Trimble Navigation Limited
Product availability: AllSport GPS Silver through Boost Mobile
Price: $14.95/mo. unlimited use
AllSport GPS is a cell phone-based software application, supported by a Web service, for individuals interested in monitoring, recording and mapping their sports activities, such as running, walking, biking, hiking, etc. The application is designed to run on phones supplied by Sprint PCS, Nextel, SouthernLINC, or Boost Mobile (a division of Sprint Nextel). The phone used in this product review, a Motorola i855 from Boost Mobile (Figure 1), was supplied by Trimble Outdoors, a division of Trimble Navigation. The application is first downloaded to the phone and then initialized after the phone acquires the users location using the GPS constellation. Information from each session is automatically uploaded to the Web service to which the user logs in to view additional details.
Features and Functions
The basic phone-based functions of the AllSport GPS include keeping time, recording distance and elevation, tabulating calories used and determining average speed. Advanced features include recording lap times, viewing a small map of the completed route and storing daily and weekly statistics. Recording lap times is possible with the "push-to-talk" button for this particular Motorola phone. An audible signal can be engaged to alert the user for each mile or kilometer reached.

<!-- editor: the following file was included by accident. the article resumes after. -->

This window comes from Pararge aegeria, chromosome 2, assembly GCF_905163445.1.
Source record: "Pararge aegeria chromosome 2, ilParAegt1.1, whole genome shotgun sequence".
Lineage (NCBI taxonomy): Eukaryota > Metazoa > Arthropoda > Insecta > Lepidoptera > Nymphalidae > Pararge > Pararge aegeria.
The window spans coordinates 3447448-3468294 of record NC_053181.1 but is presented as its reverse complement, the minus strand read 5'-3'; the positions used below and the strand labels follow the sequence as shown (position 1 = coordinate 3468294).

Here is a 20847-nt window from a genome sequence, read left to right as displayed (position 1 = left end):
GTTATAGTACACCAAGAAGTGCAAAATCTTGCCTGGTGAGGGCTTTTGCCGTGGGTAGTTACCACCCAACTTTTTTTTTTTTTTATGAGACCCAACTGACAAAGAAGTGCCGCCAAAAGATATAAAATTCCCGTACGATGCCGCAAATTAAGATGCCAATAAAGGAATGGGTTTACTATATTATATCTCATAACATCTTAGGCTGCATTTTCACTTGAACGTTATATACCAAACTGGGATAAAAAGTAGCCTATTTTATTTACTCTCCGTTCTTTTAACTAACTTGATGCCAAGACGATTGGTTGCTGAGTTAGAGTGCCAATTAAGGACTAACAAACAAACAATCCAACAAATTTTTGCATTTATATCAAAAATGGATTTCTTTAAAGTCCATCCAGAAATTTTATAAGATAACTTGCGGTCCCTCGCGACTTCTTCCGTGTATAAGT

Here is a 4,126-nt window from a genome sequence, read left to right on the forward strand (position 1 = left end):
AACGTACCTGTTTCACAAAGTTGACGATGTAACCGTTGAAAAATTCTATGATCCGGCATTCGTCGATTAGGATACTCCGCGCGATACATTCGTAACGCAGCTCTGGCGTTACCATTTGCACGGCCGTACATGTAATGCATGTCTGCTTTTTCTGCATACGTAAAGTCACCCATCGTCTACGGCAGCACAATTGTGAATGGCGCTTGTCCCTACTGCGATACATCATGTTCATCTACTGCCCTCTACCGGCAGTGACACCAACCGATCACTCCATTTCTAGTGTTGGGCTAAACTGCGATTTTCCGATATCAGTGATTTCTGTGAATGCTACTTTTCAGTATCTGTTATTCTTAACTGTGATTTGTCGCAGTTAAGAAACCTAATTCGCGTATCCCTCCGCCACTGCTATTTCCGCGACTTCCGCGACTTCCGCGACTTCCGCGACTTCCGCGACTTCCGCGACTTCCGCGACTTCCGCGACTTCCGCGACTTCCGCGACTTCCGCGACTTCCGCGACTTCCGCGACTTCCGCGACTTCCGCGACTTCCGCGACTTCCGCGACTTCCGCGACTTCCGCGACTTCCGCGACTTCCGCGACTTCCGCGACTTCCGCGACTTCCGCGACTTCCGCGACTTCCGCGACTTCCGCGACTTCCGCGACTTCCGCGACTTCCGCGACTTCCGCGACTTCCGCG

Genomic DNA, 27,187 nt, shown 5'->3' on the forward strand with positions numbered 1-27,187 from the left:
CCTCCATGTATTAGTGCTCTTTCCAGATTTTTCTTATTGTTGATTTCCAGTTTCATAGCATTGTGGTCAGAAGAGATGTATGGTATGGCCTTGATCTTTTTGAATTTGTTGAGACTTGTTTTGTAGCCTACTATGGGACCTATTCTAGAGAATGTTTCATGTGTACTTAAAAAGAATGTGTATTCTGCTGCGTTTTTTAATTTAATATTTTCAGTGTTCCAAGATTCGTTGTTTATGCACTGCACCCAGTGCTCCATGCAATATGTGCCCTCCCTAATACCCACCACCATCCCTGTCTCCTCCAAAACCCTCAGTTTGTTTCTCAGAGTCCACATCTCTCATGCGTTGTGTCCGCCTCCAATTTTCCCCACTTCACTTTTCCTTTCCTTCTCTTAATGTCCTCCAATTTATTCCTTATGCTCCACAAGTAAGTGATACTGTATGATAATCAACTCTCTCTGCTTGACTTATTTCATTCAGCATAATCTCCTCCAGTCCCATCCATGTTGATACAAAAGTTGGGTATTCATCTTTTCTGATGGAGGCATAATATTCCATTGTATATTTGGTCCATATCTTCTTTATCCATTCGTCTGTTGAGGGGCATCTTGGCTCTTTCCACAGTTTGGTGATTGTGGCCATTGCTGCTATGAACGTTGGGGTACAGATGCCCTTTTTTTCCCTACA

AllSport GPS also includes an Internet-based Web service to which the users daily workouts are automatically uploaded upon completion of the workout after the user hits the "STOP" button. The service will show the users route integrated with Google Maps (or Google Earth) and supports all the features associated with the mapping portal such as the "hybrid" visualization using maps and aerial imagery.
How It Works
After the user initializes the AllSport GPS Java application with a soft key and waits for a GPS signal to be acquired, he or she starts by hitting the "OK" button on the phone. Advanced features such as the audible signals for one mile "split" times can be engaged at this time. The user then straps the phone to an armband holster and the phone automatically begins to record the workout. During the workout, the phone must be taken out of the armband holster to review statistics. When the workout is finished, the user can review statistics, maps and other data recorded by one of the advanced features, such as lap times.